As Human Events reported, Napolitano actually went so far as to tell the subcommittee that although those gathered were part of the population that is subject to deportation, there would be no enforcement of the law that morning. Earlier in the week, when asked in another hearing if a drunk driving conviction would keep an illegal alien from getting amnesty under the DREAM Act, she wouldn't answer the question.

The stakes couldn't be higher for desperate Americans competing with illegal immigrants for jobs. As the Associated Press reported in April, 40 percent of Americans with only a high school diploma are currently unemployed. In 2007, it was 10 percent. Just 30 percent have full time jobs. The rest are making do with part time work.

Not part of a favored political class, they apparently don't get any special breaks from Obama.

Tara Servatius is a radio talk show host. Follow her @TaraServatius and on Facebook.

Page Printed from: at July 06, 2011 - 05:25:22 PM CDT

Senator Introduces Homeland Security Secretary to ‘Hundreds’ of Illegals—at Capitol
Wednesday, June 29, 2011
By Penny Starr


Sen. Dick Durbin (D-Ill.) at a June 28, 2011 hearing on the DREAM Act. ( Starr)

( - Sen. Dick Durbin (D-Ill.) introduced a crowd of what he described as "hundreds" of illegal aliens to Homeland Security Secretary Janet Napolitano and others attending a congressional hearing focusing on the DREAM Act, a bill Durbin is sponsoring that would give illegal aliens who came to the United States as minors a path to citizenship provided they meet certain conditions.

Napolitano’s Department of Homeland Security is responsible for enforcing the nation’s immigration laws.

Durbin began Tuesday's hearing, held by the Senate Judiciary Subcommittee on Immigration, by personally introducing a number of the illegal aliens by name, citing elements of their personal histories. He then asked for all the illegal aliens in the room who would qualify for an amnesty under the Dream Act—and who thus call themselves “Dreamers”--to stand up so they could be recognized.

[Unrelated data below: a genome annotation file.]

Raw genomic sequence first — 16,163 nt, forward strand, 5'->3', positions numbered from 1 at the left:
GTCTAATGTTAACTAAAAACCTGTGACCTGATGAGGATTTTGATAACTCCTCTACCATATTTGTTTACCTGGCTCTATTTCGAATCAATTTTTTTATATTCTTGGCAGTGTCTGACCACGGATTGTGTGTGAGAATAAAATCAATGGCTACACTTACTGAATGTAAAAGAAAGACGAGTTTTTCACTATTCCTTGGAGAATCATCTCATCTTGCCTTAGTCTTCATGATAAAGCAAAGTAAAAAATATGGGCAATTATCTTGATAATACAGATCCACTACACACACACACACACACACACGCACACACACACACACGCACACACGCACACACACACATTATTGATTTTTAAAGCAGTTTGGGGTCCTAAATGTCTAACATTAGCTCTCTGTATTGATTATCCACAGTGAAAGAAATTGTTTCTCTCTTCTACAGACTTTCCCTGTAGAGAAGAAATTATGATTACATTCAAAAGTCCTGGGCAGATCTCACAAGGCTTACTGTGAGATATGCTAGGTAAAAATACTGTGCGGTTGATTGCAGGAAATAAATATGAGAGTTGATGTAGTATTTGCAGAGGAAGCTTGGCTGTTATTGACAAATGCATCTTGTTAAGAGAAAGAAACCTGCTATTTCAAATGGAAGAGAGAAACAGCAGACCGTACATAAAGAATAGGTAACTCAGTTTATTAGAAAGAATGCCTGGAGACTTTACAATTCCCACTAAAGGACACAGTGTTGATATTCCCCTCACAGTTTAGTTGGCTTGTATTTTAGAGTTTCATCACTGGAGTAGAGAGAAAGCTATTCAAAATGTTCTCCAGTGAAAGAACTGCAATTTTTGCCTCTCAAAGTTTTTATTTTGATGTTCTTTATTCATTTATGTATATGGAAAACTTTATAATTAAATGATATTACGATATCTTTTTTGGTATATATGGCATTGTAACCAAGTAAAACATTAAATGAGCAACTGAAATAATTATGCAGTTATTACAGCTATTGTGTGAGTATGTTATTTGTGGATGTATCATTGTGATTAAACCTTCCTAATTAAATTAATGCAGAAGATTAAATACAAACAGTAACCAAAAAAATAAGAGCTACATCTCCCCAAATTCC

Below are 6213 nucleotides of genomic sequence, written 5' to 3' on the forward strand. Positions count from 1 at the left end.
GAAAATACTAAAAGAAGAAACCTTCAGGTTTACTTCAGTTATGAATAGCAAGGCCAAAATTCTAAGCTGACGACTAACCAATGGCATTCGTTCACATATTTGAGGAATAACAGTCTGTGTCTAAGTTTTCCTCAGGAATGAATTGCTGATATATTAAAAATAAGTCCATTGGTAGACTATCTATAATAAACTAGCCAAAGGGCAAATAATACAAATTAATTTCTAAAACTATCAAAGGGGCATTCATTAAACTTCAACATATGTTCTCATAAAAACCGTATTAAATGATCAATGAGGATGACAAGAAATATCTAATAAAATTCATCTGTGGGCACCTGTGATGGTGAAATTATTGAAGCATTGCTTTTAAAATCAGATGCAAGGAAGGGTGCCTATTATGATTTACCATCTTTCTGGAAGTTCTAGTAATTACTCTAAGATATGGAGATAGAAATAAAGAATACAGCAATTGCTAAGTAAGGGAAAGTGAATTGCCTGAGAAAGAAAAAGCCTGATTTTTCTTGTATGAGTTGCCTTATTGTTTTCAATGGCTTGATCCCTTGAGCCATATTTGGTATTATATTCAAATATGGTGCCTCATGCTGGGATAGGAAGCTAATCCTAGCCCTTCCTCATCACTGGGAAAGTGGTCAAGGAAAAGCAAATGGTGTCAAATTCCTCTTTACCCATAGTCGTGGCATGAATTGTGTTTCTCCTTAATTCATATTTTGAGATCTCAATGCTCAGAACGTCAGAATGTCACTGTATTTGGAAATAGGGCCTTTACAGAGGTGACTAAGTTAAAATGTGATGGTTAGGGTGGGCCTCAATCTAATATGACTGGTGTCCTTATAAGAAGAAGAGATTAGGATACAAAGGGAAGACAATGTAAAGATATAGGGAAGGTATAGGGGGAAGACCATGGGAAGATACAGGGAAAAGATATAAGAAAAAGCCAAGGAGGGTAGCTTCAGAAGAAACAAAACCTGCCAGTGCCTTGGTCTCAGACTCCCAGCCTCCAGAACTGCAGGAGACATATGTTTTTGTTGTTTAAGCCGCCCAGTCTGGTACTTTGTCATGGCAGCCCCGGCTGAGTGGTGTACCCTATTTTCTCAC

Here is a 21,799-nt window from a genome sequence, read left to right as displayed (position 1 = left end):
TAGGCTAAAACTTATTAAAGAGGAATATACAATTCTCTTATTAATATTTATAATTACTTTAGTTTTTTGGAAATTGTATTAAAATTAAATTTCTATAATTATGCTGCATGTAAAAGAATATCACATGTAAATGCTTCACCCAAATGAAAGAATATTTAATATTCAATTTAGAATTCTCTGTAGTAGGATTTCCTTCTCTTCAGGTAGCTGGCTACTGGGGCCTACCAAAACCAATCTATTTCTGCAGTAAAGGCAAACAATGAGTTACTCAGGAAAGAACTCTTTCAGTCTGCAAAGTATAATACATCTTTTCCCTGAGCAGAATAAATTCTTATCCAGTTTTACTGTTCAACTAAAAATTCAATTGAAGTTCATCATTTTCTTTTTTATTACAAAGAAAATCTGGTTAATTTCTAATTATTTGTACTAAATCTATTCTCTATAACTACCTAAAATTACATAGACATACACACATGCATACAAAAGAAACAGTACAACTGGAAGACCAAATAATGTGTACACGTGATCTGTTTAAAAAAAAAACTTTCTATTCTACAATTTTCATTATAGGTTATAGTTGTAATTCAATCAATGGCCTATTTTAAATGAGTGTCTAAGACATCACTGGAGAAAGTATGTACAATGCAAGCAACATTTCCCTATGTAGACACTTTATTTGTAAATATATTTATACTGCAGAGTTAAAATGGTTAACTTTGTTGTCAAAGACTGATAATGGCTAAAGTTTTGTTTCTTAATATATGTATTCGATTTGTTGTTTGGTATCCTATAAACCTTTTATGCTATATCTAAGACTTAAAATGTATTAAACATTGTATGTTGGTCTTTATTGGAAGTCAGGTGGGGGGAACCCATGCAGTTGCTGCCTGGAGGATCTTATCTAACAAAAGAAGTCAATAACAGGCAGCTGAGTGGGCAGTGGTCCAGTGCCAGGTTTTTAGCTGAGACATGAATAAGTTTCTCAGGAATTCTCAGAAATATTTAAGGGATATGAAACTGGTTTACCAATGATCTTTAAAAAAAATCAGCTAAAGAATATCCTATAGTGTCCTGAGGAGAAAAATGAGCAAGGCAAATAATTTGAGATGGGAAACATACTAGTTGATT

The majority of the people in the room then stood up—just behind Napolitano who was seated at the witness’s table in front of the senators on the subcommittee, whose job it is to oversee the administration’s enforcement of U.S. immigration laws.

“The young people who would be eligible for the DREAM Act call themselves Dreamers,” Durbin said in his introductory remarks. “And over the years I've met a lot of them, and hundreds of them are here today. I want to introduce a few of them.”

From among the “hundreds” of “Dreamers” attending the hearing, Durbin personally introduced only seven—each of them with an exemplary record of achievement.

One was Tolu Olubunmi, who Durbin said had been unable to use the chemical engineering degree she earned at a Virginia university because she is “undocumented.”

Tolu Olubunmi, please stand,” said Durbin. “Brought to the United States from Nigeria as a child, in 2002, she graduated from a prestigious university in Virginia with a degree in chemical engineering. It has been nine years since she graduated. She has yet to work a day as a chemical engineer because she is undocumented.”

Another was Monji Dolon, who has been unable to use the degree he earned from the University of North Carolina because he is “undocumented.”

“Monji Dolon, please stand up if you're here, Monji,” said Durbin. “His parents brought him here from Bangladesh in 1991 when he was 5 years old. In 2008, he graduated from the University of North Carolina at Chapel Hill . Now he is being courted by the technology industry. He has even been offered a job as a lead engineer for a start-up in Silicon Valley .

“He cannot accept the job offers he has received,” said Durbin, “because he is undocumented.”

At the end of his opening remarks, Durbin said: “There are many others here today that I would like to introduce, but I don't have the time to do it. Let me ask everyone here today who is a Dreamer, a DREAM Act student, to stand and be recognized.”

At this point, most of the audience in the hearing room stood up.

In her own introductory remarks, Homeland Security Secretary Napolitano said: “It simply doesn't make sense from a law enforcement perspective to expend limited law enforcement resources on young people who pose no threat to public safety, have grown up here and want to contribute to our country by serving in the military or going to college.”

"Yet as long as there are no legal options available for them to adjust their immigration status, they will be part of the population subject to immigration enforcement," said Napolitano.

The DREAM Act, she said, would establish “a rigorous process for those who enter the United States illegally as children, but allows them to obtain conditional permanent resident status by proving that they meet several strict requirements.”

Passage of the act, she said, “would completely eliminate them from the population that is subject to immigration enforcement.”